Avoid The Risks, Reap The Reward: Build A Pipeline To Farmville

Published 4:30 pm Tuesday, December 14, 2010

The Wiley/Wilson review of the preliminary engineering report for the Sandy River Reservoir raises financial concerns about a possible Prince Edward County water system while pointing out the project could provide the foundation for economic development in the county and concluding that the Sandy River Reservoir provides the best source of water supply available to the region.

There we have three things that are easy to understand.

A huge pro, none more huge.

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Potentially a very big con.

And a certain, undeniable truth.

The reservoir can provide the foundation for economic development-including the preservation of existing pieces of the community's economy. That's the big pro.

There are risks associated with implementing the project, the document noting that, other than “economic development attraction” and “absent the needs” of existing waterworks, “little immediate need is shown for the project.” That's the potentially big con-though attracting economic development and being there for existing waterworks is significant. You build it, in other words, and they don't drink. Lots of money spent and not enough customers to pay the bills, at least initially. That's a potential risk.

The Sandy River Reservoir is the best source of water supply for the region. That's the certain, undeniable truth.

So why not use the certain truth to assure the big pro without risking the big con?

If Prince Edward County and the Town of Farmville together built a pipeline from the Sandy River Reservoir to the Town's water treatment plant-instead of Prince Edward County building its own water treatment plant and water system-there would be no financial risk for the County or the Town and the best possible source of water would be secured to supply this community's present and future water needs for every kind of positive economic, social, educational, and cultural development.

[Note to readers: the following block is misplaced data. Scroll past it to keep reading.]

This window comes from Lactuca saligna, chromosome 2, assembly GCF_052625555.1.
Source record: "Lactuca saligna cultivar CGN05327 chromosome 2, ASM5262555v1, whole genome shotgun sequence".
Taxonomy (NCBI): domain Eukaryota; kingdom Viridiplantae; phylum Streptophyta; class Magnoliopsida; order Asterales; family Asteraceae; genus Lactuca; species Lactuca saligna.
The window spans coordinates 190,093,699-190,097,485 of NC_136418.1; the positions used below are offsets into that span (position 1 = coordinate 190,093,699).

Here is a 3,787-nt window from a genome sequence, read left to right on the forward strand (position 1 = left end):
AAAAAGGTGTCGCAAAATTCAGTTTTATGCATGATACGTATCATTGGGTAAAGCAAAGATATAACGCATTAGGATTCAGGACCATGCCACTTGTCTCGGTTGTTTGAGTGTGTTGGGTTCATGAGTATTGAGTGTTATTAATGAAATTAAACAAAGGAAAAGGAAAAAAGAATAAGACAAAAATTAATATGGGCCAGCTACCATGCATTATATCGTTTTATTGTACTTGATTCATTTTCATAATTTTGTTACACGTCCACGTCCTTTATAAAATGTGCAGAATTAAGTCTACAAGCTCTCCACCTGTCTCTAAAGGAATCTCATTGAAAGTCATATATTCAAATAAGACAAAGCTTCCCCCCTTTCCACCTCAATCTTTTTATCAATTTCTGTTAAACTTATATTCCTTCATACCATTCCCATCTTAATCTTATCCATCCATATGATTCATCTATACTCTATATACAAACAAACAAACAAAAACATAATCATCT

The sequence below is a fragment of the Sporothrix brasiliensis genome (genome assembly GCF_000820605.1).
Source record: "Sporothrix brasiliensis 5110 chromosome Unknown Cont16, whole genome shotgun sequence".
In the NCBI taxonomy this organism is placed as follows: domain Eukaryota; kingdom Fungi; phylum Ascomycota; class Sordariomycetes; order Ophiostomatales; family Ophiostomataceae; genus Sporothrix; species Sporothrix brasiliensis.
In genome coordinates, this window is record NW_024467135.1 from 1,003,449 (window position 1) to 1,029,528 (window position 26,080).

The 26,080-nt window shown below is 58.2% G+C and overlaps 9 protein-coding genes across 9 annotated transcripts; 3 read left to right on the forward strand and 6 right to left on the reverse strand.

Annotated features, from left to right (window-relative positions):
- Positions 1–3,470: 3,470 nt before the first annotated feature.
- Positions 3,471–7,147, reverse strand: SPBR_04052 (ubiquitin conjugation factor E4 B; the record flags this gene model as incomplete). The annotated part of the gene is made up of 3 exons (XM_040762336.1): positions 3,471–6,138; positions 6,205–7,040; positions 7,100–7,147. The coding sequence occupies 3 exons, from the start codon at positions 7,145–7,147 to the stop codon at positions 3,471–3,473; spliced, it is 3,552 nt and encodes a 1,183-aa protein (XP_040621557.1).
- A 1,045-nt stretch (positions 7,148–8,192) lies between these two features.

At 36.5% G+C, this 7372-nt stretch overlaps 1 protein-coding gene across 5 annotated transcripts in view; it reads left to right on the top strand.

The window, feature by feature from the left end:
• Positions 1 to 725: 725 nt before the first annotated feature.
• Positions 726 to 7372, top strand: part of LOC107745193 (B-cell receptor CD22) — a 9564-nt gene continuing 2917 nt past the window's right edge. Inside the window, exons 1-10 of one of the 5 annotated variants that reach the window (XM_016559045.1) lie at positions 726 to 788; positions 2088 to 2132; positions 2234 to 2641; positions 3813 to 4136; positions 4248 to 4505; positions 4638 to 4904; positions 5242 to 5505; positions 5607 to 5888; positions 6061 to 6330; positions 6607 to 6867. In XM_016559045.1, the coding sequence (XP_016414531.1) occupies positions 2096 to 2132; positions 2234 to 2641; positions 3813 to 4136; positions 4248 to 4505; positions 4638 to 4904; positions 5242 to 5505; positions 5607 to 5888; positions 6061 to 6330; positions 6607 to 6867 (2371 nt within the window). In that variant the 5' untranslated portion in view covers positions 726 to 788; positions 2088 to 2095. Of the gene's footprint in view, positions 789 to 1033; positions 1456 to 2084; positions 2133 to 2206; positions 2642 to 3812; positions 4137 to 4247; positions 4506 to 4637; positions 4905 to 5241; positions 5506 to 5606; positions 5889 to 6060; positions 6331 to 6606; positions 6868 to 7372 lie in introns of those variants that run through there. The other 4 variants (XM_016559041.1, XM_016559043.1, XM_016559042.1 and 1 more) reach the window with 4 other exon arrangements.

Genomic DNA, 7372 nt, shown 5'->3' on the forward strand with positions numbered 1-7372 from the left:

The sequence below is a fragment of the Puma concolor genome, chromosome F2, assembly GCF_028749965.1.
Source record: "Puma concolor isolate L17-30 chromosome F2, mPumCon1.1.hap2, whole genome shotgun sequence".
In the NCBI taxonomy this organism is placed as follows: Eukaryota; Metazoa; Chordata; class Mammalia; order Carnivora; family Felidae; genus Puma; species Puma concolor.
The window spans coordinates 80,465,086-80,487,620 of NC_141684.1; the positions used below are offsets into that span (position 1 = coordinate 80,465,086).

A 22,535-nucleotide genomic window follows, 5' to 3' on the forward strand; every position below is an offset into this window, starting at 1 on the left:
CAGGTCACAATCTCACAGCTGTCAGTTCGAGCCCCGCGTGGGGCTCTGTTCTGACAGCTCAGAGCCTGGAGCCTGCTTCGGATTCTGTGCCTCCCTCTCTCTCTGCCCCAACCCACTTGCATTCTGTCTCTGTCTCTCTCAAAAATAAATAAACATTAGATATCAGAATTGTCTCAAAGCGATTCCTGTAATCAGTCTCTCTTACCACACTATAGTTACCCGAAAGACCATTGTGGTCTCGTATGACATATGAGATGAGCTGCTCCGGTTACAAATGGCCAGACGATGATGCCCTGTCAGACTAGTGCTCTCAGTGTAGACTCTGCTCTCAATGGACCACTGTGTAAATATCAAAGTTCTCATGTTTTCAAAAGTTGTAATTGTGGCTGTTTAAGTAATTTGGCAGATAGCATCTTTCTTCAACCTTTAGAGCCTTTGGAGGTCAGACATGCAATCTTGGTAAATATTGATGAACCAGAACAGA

And that includes assuring that no devastating drought could jeopardize the Prince Edward County Public School System, Longwood University, Centra Southside Community Hospital, and every business and residence depending on municipal water.<br />
For anyone living in Prospect or Rice or anywhere in Prince Edward outside of Farmville who wonders what's in it for them, the answer is simple:

Your future.

Your children's future.

Your grandchildren's future.

And don't stop there.

Farmville and its immediate vicinity are home to a vital number of jobs, the education, the tax base, the health care, and so many other things so necessary to this community's life.

Try imagining the Prince Edward County tax rates, for example, if you took away Farmville-they would go through the ceiling, up through the clouds and into orbit before heading on off to Mars. Try affording a public school system without Farmville.

Of the approximately $2.8 million Prince Edward County will receive in annual sales tax revenue, most of that comes from within Farmville or immediately around the town. And approximately $2 million in Prince Edward County real estate tax revenue comes from within the town. Add approximately $900,000 in personal property tax revenue to the County from within the town. So, more than $5.5 million in revenue to Prince Edward County from Farmville.

Assuring the future of Prince Edward County in and around Farmville is in the very best self-interest of every Prince Edward County resident, no matter where they live.

Building a pipeline will insure the future without the financial risks but very much with all the rewards.

What's in it for Farmville? Everything mentioned here. No other source of water for the Town is a worst-case drought-proof source of water.

It is important to understand that the Wiley/Wilson phrase “little immediate need is shown for the project” refers to Prince Edward County building its own water treatment plant and water system and drumming up customers in Nottoway and elsewhere not served by Farmville.

There is more than a little need to absolutely guarantee the longest-term water supply for the preservation and growth of Farmville and those areas in Prince Edward which naturally grow and prosper in the years ahead.

The pipeline would do all of that.

The Appomattox River? Proven to be dangerously susceptible to severe drought.

Mottley Lake? A wise purchase but unproven. A big pile of water-though just a Sippy Cup compared with the Sandy River Reservoir-but a big unknown, too.

Add an intake on the Little Buffalo? Again, a wise move, but a severe widespread drought would cripple that watershed too. Two dry watersheds are no help.

We have been blessed with a drought-proof solution.

A prayer of thanks, then, and let's use it.